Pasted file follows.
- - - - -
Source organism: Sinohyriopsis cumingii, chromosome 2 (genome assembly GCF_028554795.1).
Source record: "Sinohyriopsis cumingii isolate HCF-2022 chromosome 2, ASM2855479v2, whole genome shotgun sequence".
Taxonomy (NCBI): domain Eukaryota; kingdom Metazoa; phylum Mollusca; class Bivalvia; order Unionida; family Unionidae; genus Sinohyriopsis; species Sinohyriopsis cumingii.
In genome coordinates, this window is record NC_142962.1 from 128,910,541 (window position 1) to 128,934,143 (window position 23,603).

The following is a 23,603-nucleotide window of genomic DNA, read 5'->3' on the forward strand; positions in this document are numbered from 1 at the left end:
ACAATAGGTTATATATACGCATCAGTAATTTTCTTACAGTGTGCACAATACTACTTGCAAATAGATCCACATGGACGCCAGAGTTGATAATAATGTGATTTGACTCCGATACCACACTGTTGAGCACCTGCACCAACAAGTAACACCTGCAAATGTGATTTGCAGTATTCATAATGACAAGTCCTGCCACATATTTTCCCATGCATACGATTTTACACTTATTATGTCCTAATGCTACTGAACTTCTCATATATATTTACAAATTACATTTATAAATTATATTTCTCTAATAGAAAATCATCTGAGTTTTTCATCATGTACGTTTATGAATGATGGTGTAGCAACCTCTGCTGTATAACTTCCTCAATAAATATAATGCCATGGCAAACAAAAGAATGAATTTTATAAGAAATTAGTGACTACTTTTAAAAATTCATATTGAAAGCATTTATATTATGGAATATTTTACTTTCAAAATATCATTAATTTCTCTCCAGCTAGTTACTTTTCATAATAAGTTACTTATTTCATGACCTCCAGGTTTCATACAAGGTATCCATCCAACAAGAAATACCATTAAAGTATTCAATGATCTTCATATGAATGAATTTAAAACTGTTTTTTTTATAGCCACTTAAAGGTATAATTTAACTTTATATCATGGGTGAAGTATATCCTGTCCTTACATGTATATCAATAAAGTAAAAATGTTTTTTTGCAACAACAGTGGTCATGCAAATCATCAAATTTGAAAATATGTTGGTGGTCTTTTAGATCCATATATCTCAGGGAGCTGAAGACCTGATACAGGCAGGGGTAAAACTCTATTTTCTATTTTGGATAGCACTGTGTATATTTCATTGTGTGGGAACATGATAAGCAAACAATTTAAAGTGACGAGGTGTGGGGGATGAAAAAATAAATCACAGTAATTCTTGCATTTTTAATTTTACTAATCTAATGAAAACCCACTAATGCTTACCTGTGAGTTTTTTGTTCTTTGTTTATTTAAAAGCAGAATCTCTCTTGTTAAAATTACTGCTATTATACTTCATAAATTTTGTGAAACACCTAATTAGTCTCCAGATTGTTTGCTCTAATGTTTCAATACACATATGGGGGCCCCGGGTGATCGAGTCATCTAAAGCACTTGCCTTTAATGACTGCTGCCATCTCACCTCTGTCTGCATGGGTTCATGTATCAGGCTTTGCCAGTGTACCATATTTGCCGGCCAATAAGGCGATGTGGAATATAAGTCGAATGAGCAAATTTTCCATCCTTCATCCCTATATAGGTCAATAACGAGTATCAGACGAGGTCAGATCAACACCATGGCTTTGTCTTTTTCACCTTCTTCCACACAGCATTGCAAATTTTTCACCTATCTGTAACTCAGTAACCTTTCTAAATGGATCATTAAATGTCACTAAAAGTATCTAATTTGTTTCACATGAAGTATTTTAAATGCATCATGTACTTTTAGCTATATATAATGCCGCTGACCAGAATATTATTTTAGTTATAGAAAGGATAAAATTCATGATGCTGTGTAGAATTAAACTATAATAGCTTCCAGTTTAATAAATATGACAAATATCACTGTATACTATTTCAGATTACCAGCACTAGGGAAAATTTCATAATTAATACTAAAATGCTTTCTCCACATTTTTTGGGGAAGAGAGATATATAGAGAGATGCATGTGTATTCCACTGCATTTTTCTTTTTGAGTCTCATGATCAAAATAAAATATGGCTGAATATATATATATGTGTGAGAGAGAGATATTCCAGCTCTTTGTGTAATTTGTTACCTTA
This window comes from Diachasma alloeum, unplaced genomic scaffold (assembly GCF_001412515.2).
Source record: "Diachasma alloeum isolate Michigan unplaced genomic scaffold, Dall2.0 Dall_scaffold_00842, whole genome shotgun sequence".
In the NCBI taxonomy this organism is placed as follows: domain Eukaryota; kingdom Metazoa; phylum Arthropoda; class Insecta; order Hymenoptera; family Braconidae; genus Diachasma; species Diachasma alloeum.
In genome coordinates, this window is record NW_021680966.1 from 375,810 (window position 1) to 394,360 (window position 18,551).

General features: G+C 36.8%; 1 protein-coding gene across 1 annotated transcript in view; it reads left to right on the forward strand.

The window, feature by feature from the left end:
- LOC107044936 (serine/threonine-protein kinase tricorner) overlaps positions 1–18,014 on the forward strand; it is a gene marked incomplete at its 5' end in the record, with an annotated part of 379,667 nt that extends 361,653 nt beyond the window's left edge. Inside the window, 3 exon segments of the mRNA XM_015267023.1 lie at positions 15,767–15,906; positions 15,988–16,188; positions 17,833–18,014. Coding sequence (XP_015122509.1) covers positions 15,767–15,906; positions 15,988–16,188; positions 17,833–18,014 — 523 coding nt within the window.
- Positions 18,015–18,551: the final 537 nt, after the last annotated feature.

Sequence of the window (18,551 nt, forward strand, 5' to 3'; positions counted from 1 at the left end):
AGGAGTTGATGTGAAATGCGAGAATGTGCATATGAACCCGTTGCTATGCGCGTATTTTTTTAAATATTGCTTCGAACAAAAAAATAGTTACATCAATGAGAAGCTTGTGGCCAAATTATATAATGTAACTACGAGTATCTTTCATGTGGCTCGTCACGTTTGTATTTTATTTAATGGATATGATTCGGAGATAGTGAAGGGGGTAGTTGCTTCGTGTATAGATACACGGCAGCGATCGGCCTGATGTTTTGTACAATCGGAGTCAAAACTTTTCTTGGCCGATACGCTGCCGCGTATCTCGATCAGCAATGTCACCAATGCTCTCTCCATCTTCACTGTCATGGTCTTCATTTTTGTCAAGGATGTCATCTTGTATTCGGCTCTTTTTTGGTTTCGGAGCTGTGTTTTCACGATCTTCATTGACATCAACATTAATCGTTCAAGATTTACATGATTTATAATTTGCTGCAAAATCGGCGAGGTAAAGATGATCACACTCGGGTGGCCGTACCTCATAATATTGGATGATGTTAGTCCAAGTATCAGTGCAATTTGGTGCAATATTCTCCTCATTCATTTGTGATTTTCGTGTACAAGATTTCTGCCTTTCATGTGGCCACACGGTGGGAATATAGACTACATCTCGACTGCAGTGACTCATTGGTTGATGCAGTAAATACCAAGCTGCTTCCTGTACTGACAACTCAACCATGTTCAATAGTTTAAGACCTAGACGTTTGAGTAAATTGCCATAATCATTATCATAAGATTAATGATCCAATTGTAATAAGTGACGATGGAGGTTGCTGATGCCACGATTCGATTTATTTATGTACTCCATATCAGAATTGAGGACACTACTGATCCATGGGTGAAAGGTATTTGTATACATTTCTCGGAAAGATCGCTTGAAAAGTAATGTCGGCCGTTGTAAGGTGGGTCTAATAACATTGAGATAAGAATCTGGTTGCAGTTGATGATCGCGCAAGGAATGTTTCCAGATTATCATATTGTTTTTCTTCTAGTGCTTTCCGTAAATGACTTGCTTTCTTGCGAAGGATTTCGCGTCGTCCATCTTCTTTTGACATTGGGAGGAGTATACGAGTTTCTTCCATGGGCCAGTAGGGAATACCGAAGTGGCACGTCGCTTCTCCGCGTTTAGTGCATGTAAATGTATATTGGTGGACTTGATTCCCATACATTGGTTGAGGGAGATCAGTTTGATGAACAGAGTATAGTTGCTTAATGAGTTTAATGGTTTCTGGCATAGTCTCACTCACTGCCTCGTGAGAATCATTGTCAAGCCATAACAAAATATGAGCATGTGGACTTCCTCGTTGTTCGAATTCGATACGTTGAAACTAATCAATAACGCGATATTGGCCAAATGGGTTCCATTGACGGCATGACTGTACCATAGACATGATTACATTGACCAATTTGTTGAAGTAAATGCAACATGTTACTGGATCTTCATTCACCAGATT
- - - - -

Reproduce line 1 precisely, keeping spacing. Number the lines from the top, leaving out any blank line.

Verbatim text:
Source organism: Sinohyriopsis cumingii, chromosome 2 (genome assembly GCF_028554795.1).